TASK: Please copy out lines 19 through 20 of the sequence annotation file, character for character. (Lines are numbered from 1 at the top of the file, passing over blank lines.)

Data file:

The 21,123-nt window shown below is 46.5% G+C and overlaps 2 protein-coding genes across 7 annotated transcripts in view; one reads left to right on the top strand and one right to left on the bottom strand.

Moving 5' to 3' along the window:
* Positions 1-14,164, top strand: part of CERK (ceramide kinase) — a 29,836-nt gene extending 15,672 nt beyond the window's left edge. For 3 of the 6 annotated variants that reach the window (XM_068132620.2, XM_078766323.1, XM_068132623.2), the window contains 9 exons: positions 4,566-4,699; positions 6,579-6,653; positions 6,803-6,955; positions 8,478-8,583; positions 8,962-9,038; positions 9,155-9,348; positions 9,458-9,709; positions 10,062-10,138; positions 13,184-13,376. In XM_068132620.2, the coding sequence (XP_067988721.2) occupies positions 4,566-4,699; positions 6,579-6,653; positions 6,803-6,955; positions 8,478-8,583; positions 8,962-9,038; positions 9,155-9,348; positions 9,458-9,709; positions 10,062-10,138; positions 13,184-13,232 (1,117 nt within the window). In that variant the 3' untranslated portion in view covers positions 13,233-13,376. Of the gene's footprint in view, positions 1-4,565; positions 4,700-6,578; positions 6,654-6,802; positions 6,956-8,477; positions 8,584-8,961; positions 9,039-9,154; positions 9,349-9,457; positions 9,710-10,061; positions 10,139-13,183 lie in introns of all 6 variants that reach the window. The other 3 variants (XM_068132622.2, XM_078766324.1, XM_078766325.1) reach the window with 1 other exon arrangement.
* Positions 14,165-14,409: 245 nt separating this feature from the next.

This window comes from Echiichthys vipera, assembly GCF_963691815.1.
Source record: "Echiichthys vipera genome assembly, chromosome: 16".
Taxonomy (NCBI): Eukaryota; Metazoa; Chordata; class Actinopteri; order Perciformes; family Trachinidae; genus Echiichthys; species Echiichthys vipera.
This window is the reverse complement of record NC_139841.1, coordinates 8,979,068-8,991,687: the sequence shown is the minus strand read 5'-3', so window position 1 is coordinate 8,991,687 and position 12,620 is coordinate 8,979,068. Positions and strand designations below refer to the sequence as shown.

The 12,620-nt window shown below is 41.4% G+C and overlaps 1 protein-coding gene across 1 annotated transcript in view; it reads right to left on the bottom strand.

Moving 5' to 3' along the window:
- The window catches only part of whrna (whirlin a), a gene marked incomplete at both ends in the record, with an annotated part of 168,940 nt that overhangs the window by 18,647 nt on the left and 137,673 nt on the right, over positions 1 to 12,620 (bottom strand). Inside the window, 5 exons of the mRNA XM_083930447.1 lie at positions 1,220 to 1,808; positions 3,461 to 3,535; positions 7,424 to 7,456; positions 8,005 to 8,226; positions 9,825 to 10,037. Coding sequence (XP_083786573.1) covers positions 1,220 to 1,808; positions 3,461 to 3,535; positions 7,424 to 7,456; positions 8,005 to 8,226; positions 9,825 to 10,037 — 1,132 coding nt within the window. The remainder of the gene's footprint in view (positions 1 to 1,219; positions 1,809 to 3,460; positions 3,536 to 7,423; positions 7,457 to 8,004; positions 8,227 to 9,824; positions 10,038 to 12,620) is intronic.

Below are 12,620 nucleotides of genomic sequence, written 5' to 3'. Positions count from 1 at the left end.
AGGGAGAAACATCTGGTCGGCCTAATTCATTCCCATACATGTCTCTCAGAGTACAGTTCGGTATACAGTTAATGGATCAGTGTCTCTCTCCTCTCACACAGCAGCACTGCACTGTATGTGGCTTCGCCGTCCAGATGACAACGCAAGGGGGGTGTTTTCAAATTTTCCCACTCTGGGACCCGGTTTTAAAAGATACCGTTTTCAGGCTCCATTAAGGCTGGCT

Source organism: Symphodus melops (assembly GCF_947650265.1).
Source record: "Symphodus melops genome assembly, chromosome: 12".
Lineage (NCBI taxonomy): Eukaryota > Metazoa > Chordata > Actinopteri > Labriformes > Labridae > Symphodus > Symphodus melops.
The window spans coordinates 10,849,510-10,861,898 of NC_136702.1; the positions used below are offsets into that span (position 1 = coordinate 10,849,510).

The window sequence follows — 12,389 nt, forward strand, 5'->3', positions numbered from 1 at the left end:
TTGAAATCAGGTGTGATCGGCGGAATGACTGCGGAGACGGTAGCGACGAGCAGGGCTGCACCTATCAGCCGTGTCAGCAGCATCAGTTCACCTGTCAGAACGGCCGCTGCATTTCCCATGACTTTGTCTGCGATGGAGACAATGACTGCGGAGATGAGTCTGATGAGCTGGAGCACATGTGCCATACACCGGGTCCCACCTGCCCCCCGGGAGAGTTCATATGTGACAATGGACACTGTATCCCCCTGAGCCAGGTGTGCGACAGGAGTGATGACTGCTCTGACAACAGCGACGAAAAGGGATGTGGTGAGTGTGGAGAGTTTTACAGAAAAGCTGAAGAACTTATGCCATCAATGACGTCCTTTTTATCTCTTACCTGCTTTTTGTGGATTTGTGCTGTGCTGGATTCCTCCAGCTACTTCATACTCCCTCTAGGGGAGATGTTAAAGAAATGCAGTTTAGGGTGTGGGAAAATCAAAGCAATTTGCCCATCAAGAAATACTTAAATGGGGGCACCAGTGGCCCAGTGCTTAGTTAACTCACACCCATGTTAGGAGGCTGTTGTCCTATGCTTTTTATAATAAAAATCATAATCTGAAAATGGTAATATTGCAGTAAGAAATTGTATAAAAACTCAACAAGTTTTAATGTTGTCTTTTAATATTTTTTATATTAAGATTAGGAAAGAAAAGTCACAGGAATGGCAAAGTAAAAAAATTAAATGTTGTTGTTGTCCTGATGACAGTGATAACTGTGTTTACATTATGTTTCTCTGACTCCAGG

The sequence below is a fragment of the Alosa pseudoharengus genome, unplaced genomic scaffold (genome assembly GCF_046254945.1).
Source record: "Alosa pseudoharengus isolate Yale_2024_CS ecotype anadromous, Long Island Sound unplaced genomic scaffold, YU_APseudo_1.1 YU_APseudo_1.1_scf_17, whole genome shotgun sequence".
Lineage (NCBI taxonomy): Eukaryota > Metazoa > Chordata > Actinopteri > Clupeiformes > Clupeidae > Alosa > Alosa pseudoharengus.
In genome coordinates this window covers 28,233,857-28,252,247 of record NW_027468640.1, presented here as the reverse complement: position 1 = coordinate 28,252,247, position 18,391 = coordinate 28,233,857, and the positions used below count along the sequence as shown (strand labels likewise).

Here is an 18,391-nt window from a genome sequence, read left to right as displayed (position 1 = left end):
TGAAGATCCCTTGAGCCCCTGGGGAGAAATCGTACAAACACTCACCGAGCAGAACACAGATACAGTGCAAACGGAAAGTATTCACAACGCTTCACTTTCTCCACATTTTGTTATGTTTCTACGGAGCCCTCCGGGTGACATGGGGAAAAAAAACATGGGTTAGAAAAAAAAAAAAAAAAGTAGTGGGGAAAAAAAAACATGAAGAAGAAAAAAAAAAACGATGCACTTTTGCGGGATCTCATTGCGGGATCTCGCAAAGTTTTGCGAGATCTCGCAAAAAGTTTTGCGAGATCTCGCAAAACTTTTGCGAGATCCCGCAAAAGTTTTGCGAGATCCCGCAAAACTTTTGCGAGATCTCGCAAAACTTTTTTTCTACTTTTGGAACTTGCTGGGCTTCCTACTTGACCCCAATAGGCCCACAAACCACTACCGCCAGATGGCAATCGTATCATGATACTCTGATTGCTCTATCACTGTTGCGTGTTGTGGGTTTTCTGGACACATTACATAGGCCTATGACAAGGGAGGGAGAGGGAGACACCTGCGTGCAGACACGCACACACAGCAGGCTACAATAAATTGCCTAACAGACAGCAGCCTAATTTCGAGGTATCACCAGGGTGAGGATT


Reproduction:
TTGAAATCAGGTGTGATCGGCGGAATGACTGCGGAGACGGTAGCGACGAGCAGGGCTGCACCTATCAGCCGTGTCAGCAGCATCAGTTCACCTGTCAGAACGGCCGCTGCATTTCCCATGACTTTGTCTGCGATGGAGACAATGACTGCGGAGATGAGTCTGATGAGCTGGAGCACATGTGCCATACACCGGGTCCCACCTGCCCCCCGGGAGAGTTCATATGTGACAATGGACACTGTATCCCCCTGAGCCAGGTGTGCGACAGGAGTGATGACTGCTCTGACAACAGCGACGAAAAGGGATGTGGTGAGTGTGGAGAGTTTTACAGAAAAGCTGAAGAACTTATGCCATCAATGACGTCCTTTTTATCTCTTACCTGCTTTTTGTGGATTTGTGCTGTGCTGGATTCCTCCAGCTACTTCATACTCCCTCTAGGGGAGATGTTAAAGAAATGCAGTTTAGGGTGTGGGAAAATCAAAGCAATTTGCCCATCAAGAAATACTTAAATGGGGGCACCAGTGGCCCAGTGCTTAGTTAACTCACACCCATGTTAGGAGGCTGTTGTCCTATGCTTTTTATAATAAAAATCATAATCTGAAAATGGTAATATTGCAGTAAGAAATTGTATAAAAACTCAACAAGTTTTAATGTTGTCTTTTAATATTTTTTATATTAAGATTAGGAAAGAAAAGTCACAGGAATGGCAAAGTAAAAAAATTAAATGTTGTTGTTGTCCTGATGACAGTGATAACTGTGTTTACATTATGTTTCTCTGACTCCAGG

The sequence below is a fragment of the Alosa pseudoharengus genome, unplaced genomic scaffold (genome assembly GCF_046254945.1).